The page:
eNews September 27, 2022The latest news affecting you and your customers… from the Independent Medical Specialty Dealers Association
Pulmonary dysfunction in kids following COVID
New research suggests kids and teens who have recovered from COVID-19 may be subject to long-term lung damage, just like adults, reports HealthImaging. An analysis published in the journal “Radiology” details signs of persistent pulmonary dysfunction in children who have recovered from a COVID infection or who are experiencing symptoms of Long COVID. Using low-field MRI, experts found reduced ventilated and perfused lung parenchyma (V/Q match) in the COVID group of patients compared to a group of healthy controls. The analysis included 54 post-COVID participants—29 recovered and 25 with Long COVID—along with nine healthy controls, each of whom underwent a low-field MRI scan.
Specialty RTs recognized
Representing the various specialties in respiratory care, eight people have been named recipients of the 2022 Specialty Practitioner of the Year award by the American Association for Respiratory Care. They are Kenneth Miller (Adult Acute Care), Becky Anderson (Ambulatory and Post-Acute Care), Heather Murgatroyd (Diagnostics), Chip Zimmerman (Education), Matthew S. Pavlichko (Leadership and Management), Amanda Nickel (Neonatal/Pediatrics), Joseph R. Huff (Sleep), and Paula Bettinger (Surface & Air Transport).
Tracking tumors real-time
Engineers have created a small device with a stretchable/flexible sensor that can be adhered to the skin to measure the changing size of tumors. The non-invasive, battery-operated device is sensitive to one-hundredth of a millimeter and can transmit results to a smartphone app in real-time. Developed by engineers at Stanford University, Georgia Tech, USC Viterbi School of Engineering and the University of Tokyo, the sensor – called FAST, for “Flexible Autonomous Sensor measuring Tumors” — is composed of a flexible and stretchable skin-like polymer that includes an embedded layer of gold circuitry. This sensor is connected to a small electronic backpack. The device measures the strain on the membrane—how much it stretches or shrinks—and transmits that data to a smartphone.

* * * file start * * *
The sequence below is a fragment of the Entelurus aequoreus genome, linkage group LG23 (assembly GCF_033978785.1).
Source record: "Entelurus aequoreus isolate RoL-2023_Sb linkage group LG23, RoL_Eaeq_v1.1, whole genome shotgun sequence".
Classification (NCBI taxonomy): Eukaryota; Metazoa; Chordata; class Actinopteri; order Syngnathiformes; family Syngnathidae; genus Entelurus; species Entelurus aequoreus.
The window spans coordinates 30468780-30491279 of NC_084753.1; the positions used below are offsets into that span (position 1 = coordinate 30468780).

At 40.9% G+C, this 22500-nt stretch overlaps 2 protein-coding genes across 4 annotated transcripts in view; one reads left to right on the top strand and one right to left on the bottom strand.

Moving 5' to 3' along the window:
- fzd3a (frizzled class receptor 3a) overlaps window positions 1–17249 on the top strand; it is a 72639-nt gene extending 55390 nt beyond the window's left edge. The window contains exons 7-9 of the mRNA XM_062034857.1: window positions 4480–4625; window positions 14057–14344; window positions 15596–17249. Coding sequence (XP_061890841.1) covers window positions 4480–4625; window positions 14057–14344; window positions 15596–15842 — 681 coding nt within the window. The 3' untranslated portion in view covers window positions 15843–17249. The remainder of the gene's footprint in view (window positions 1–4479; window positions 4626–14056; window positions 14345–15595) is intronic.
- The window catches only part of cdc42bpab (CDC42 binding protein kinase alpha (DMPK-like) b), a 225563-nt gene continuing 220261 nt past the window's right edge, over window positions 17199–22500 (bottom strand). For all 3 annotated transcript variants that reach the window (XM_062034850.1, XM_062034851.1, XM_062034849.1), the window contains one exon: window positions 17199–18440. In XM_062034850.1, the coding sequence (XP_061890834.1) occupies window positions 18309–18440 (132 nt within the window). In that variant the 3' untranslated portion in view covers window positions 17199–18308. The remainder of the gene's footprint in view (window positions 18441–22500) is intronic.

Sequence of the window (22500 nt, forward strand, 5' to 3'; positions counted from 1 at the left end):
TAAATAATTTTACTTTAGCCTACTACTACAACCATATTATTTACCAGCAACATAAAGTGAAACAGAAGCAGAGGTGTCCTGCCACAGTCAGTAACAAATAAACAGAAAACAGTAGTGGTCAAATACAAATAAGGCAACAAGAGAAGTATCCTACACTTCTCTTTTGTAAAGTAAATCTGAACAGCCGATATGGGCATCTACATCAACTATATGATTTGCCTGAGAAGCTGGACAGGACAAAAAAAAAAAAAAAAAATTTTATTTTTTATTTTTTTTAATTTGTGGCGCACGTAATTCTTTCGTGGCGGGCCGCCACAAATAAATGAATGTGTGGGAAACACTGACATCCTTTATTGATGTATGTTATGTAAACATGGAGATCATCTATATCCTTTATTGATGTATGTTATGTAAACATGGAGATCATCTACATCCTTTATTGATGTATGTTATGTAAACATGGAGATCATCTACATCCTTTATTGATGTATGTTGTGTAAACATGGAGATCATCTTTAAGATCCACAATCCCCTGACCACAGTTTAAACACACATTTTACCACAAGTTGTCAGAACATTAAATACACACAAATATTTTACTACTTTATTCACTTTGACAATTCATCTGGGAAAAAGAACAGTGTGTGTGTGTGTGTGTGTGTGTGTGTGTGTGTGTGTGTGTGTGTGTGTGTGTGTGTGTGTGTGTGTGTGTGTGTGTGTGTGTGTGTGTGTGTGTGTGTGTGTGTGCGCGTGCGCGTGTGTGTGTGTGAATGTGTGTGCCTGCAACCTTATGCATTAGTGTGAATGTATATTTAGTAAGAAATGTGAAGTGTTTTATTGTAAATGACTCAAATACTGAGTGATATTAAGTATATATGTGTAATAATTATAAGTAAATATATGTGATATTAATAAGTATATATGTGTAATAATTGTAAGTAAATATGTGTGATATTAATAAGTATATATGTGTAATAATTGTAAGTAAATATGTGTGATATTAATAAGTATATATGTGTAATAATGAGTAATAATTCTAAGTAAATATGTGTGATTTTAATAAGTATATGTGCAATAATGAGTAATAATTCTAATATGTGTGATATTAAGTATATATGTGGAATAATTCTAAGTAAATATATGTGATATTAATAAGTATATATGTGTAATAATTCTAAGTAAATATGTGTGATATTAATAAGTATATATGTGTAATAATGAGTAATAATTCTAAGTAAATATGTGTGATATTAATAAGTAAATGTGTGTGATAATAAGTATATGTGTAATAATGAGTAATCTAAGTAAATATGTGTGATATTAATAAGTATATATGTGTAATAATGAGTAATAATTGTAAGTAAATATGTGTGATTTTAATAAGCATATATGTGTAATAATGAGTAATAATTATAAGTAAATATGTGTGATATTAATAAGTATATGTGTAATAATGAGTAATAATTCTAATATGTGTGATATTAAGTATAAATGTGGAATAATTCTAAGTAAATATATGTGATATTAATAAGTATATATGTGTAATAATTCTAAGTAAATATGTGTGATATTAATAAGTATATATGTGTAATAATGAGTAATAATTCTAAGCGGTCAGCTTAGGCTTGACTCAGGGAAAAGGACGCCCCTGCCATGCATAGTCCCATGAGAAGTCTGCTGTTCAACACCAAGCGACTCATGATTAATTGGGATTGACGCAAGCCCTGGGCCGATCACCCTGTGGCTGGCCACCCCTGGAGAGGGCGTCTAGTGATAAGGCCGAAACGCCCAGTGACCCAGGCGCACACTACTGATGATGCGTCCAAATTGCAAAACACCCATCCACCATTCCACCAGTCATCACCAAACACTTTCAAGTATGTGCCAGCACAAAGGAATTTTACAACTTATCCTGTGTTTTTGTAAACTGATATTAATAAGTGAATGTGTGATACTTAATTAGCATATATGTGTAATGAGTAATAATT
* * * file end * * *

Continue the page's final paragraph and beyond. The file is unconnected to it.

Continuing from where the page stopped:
Smartphones detect blood oxygen levels
Engineers at UC San Diego and the University of Washington published a study demonstrating that a smartphone could detect blood oxygen levels almost on par with the standard medical device. In the study, the researchers used a smartphone’s camera — with the flash on — to take a video of a person’s blood flow on one finger and track it with a pulse oximeter device on their other finger. From there they used a machine learning algorithm that tracks the pattern of changes at different oxygen levels. During a 15-minute period, each participant breathed in a controlled mixture of oxygen and nitrogen to slowly reduce their oxygen levels to simulate the changes. The smartphone used in the study was able to detect a blood oxygen level as low as 70 percent, which is the lowest value that pulse oximeters should be able to measure according to the U.S. Food and Drug Administration.
Among 1,300 Medicare patients hospitalized with comorbid obstructive sleep apnea and cardiovascular disease, high adherence to continuous positive airway pressure (CPAP) resulted in better outcomes and reduced readmissions, reports HCPLive. There are currently nearly 30 million adults in the U.S. with obstructive sleep apnea, 40-60% of whom also are diagnosed with cardiovascular disease. However, OSA is often underdiagnosed and undertreated in this patient population, even though treatment of the sleep apnea could reduce healthcare utilization.